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|Millions at stake in civil case involving Lake St. John Oil Field|
A jury trial involving dozens of lawyers and one of the biggest oil companies in the world is scheduled to begin Monday in Seventh Judicial District Court in Vidalia.
Among the issues at stake in this civil case are whether several oil, gas and exploration companies, including Chevron, contaminated properties in the Lake St. John Oil Field and whether those companies are liable for clean-up and punitive damages. Millions of dollar are at stake.
Since a lawsuit was filed in 2005, more than 4,500 pages of documents have been filed by the plaintiff and defendants at the Clerk of Court's office. Judge Leo Boothe is presiding and pre-trial motions are set to be heard on Thursday.
Lawyers from all corners of the state, most representing the oil and energy companies, will be in Vidalia for the proceedings.
Jury selection begins Monday. The criminal court docket has been set aside for the next two weeks due to the civil case.
In respect to the number of documents filed, Clerk of Court Clyde Ray Webber says it's the second largest civil case in his 40-plus years in office. The only one larger thus far involved the estate of Richard T. Harris Sr almost 40 years ago.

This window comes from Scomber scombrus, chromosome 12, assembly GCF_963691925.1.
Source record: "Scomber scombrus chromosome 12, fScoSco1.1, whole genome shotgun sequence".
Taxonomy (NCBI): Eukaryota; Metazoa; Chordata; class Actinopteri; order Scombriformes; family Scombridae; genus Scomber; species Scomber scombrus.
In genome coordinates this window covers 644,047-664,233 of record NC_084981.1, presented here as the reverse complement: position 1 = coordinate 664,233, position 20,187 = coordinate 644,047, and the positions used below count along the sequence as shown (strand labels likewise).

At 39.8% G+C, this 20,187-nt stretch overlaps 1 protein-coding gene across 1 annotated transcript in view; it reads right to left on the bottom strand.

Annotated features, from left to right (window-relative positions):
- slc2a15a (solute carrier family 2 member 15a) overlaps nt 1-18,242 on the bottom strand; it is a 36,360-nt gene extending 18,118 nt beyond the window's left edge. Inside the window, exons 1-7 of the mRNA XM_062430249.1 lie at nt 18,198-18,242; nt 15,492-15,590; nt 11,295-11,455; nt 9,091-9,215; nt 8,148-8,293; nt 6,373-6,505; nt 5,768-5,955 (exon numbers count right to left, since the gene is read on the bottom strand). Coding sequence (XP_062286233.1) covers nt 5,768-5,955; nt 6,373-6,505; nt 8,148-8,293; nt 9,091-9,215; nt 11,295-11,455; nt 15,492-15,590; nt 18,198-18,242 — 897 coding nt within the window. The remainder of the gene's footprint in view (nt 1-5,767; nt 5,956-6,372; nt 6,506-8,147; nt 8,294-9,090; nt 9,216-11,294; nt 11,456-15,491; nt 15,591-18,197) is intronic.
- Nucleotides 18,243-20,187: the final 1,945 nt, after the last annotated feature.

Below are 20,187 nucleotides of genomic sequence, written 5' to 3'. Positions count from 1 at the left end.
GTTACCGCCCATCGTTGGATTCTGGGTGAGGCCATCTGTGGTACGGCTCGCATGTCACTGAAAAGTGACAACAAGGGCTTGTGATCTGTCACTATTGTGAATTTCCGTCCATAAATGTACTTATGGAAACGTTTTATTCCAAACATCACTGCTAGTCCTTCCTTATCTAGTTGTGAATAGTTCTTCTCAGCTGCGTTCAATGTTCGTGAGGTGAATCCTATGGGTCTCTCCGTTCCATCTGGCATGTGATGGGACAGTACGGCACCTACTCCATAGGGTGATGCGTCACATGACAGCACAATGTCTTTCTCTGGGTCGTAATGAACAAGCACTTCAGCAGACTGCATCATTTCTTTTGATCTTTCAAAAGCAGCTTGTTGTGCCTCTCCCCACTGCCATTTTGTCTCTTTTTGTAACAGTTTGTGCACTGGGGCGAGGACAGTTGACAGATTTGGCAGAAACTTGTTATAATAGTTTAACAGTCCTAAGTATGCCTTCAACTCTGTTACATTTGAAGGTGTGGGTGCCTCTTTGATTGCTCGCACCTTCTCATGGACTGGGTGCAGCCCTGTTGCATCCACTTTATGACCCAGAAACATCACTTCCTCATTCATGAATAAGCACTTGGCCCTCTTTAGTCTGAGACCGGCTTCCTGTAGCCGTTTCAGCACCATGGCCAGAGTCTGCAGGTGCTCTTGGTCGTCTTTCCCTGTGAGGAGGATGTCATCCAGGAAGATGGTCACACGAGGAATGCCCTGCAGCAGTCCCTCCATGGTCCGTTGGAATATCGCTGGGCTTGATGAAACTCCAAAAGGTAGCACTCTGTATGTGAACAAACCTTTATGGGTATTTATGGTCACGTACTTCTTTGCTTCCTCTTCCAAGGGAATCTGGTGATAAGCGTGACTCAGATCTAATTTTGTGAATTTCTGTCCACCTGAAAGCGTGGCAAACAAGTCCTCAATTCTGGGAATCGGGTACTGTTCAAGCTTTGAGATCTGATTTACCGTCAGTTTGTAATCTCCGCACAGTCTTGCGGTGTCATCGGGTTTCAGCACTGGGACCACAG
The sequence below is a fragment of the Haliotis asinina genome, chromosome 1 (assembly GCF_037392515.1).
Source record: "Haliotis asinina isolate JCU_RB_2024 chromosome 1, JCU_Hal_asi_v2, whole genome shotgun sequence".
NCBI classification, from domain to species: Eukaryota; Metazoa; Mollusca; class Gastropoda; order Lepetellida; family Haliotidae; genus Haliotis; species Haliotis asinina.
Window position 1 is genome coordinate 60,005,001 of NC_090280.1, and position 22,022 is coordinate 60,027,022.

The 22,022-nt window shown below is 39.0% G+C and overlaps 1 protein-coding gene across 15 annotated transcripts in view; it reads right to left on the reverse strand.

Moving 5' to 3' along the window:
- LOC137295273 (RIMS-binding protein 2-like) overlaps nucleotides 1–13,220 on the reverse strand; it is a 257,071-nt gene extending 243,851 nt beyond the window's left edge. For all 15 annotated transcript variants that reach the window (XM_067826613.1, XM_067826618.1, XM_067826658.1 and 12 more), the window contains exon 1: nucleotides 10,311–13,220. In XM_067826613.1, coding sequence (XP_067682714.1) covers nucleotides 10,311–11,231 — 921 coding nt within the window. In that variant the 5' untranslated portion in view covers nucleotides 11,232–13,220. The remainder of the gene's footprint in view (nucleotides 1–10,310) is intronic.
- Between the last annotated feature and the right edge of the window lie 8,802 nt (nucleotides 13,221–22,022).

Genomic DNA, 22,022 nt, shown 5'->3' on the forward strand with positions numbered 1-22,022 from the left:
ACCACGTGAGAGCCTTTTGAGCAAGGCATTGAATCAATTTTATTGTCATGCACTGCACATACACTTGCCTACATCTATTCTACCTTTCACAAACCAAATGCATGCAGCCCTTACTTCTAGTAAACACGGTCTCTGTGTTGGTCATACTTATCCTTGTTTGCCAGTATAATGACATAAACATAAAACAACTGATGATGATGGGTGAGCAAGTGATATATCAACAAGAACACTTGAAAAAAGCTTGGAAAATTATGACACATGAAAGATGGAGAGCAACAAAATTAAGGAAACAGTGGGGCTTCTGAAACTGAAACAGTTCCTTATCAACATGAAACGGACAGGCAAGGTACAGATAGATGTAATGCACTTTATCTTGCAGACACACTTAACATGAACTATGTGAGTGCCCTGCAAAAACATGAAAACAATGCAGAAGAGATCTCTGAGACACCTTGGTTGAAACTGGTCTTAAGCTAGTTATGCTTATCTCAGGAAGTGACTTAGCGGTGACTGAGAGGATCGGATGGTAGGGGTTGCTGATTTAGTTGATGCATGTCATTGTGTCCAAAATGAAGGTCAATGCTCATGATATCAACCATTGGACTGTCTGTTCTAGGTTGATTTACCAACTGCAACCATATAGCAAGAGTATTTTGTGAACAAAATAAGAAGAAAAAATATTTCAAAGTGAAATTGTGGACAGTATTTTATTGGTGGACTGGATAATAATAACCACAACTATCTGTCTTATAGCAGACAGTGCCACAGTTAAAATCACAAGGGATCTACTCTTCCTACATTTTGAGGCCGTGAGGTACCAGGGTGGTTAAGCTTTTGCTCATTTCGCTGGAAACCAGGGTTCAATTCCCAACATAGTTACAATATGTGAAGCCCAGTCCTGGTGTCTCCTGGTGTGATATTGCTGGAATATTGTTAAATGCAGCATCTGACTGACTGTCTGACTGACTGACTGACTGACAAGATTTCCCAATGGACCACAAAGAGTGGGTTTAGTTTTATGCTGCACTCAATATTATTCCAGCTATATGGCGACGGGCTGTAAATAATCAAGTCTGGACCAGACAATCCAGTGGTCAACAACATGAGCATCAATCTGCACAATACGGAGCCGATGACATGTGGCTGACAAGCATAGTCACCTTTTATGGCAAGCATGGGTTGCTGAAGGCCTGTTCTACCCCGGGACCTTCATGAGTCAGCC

Tensas Poppodoc, Inc., a company domiciled in Tensas Parish and the owner of property located in the Lake St. John Oil Field, is the plaintiff in the suit against the oil and exploration companies.
The most well-known defendant in the case is Chevron, which was known as the California Company when it began developing the Lake St. John oil and gas field in the 1940s. Other defendants include Devon Energy Production, McGowan Working Partners, Merit Energy Company, Merit Management Partners, Merit Energy Partners, South Operating & Management Company, Spokane Oil & Gas, Sunset Oil & Gas, Denbury Offshore, Diamond South, LSJ Exploration and Oil & ALELSJ.
Tensas Poppodoc, owned by the Ken Killen family, says in its suit that it owns, resides and/or uses property located in the Lake St. John Field which, it alleges, "has been contaminated or otherwise damaged by defendants' oil and gas exploration and production activities."
Specifically, Tensas Poppodoc says it has an interest in "certain oil, gas and mineral leases between plaintiff and defendants, or owns property contaminated by the oil and gas activity conducted or controlled by one or more of the defendants."
The property was contaminated, says the plaintiff, by the "operation or construction of various oil and gas facilities, including but not limited to pits, sumps, pipelines, flow lines, tank batteries, well heads, and measuring facilities."
Tensas Poppodoc alleges the defendants disposed oil field wastes in unlined pits resulting in seepage, contaminating soil and water, and that it used drilling fluids that were toxic and hazardous. It also alleges that materials used by the defendants included mercury, lead based compounds, hydrochloric acid, caustic soda and other chemicals and compounds.
The defendants sought "to conceal and cover up" this fact, according to the plaintiff, which is seeking funds for scientific study, funds to restore its properties to their original state, punitive or exemplary damages, and awards for unjust enrichment damages and mental anguish.
A similar suit is now moving through the Catahoula Parish court system involving property on Louisiana Delta Plantation south of Jonesville.
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